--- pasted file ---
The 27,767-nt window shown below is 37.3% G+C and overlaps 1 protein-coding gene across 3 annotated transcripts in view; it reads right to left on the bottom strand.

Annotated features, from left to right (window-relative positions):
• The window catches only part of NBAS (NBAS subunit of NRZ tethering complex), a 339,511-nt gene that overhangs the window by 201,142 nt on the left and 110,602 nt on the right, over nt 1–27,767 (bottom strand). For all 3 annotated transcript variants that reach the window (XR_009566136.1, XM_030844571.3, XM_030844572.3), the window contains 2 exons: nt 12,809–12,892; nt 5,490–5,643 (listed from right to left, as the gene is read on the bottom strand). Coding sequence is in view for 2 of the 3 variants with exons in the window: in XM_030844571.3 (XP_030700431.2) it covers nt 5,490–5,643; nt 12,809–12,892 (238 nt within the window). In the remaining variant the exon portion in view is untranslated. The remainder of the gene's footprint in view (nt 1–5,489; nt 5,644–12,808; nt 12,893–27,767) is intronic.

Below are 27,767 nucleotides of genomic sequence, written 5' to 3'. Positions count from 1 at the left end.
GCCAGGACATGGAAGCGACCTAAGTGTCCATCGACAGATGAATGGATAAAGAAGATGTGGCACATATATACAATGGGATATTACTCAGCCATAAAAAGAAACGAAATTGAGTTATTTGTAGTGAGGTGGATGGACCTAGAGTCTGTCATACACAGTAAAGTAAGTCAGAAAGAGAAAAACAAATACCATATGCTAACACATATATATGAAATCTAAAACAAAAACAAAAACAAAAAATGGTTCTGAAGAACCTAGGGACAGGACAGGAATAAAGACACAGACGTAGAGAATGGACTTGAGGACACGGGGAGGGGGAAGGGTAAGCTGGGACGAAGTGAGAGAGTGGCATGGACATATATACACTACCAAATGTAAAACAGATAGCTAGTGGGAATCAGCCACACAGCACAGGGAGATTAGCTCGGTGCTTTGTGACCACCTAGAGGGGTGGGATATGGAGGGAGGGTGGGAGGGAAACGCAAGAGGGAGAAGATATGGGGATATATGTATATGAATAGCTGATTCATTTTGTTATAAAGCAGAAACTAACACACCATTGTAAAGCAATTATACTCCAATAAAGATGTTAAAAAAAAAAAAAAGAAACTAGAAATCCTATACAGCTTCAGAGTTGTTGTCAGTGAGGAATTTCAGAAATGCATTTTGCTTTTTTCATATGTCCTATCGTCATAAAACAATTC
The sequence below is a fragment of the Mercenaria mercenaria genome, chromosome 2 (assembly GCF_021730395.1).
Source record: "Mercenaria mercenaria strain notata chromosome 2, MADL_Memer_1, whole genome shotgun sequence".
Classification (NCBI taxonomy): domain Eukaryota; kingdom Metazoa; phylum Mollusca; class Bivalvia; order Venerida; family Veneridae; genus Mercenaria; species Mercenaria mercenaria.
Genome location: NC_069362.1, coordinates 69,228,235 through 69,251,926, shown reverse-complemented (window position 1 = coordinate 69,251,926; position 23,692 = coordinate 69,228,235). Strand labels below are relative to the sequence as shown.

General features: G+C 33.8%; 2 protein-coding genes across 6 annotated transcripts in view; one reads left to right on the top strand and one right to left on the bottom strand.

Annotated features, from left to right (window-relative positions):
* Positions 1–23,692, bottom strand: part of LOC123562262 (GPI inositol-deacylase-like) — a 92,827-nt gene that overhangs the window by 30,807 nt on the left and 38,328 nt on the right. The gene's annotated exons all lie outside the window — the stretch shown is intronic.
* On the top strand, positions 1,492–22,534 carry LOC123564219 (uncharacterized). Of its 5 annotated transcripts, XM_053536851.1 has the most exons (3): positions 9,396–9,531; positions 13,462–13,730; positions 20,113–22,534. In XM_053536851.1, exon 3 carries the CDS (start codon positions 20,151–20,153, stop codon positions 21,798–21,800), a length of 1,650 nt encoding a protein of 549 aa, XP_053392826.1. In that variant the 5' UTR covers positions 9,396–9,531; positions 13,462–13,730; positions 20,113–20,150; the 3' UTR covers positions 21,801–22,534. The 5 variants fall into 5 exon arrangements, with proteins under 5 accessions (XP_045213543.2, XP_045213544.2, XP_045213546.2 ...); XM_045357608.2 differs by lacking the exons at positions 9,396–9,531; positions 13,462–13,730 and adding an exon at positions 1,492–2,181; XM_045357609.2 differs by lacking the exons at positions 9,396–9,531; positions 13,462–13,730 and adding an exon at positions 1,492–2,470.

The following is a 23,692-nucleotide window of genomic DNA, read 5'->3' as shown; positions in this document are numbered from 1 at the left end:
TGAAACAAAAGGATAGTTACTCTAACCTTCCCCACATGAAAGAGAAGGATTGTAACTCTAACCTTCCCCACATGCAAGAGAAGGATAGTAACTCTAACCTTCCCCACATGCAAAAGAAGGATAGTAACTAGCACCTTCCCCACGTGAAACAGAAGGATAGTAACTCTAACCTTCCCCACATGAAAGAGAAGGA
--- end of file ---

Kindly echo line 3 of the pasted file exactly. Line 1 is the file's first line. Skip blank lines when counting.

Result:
• The window catches only part of NBAS (NBAS subunit of NRZ tethering complex), a 339,511-nt gene that overhangs the window by 201,142 nt on the left and 110,602 nt on the right, over nt 1–27,767 (bottom strand). For all 3 annotated transcript variants that reach the window (XR_009566136.1, XM_030844571.3, XM_030844572.3), the window contains 2 exons: nt 12,809–12,892; nt 5,490–5,643 (listed from right to left, as the gene is read on the bottom strand). Coding sequence is in view for 2 of the 3 variants with exons in the window: in XM_030844571.3 (XP_030700431.2) it covers nt 5,490–5,643; nt 12,809–12,892 (238 nt within the window). In the remaining variant the exon portion in view is untranslated. The remainder of the gene's footprint in view (nt 1–5,489; nt 5,644–12,808; nt 12,893–27,767) is intronic.